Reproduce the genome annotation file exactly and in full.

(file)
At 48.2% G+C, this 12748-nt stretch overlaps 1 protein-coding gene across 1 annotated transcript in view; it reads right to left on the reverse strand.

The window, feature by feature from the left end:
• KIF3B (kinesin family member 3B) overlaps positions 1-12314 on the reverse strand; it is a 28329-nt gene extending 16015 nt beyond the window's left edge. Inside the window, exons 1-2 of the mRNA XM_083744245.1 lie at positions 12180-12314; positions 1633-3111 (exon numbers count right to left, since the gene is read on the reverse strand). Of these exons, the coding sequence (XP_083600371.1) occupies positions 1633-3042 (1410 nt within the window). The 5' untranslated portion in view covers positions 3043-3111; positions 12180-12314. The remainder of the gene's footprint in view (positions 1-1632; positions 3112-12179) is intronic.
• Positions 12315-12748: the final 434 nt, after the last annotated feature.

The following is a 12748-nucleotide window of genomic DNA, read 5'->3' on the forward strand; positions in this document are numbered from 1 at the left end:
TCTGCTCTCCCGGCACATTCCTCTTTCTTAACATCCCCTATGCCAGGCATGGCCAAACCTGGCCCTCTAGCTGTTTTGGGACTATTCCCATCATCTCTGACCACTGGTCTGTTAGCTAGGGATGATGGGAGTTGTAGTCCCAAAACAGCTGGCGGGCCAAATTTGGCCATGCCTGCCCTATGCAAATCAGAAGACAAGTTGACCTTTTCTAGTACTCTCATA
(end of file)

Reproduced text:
At 48.2% G+C, this 12748-nt stretch overlaps 1 protein-coding gene across 1 annotated transcript in view; it reads right to left on the reverse strand.

The window, feature by feature from the left end:
• KIF3B (kinesin family member 3B) overlaps positions 1-12314 on the reverse strand; it is a 28329-nt gene extending 16015 nt beyond the window's left edge. Inside the window, exons 1-2 of the mRNA XM_083744245.1 lie at positions 12180-12314; positions 1633-3111 (exon numbers count right to left, since the gene is read on the reverse strand). Of these exons, the coding sequence (XP_083600371.1) occupies positions 1633-3042 (1410 nt within the window). The 5' untranslated portion in view covers positions 3043-3111; positions 12180-12314. The remainder of the gene's footprint in view (positions 1-1632; positions 3112-12179) is intronic.
• Positions 12315-12748: the final 434 nt, after the last annotated feature.

The following is a 12748-nucleotide window of genomic DNA, read 5'->3' on the forward strand; positions in this document are numbered from 1 at the left end:
TCTGCTCTCCCGGCACATTCCTCTTTCTTAACATCCCCTATGCCAGGCATGGCCAAACCTGGCCCTCTAGCTGTTTTGGGACTATTCCCATCATCTCTGACCACTGGTCTGTTAGCTAGGGATGATGGGAGTTGTAGTCCCAAAACAGCTGGCGGGCCAAATTTGGCCATGCCTGCCCTATGCAAATCAGAAGACAAGTTGACCTTTTCTAGTACTCTCATA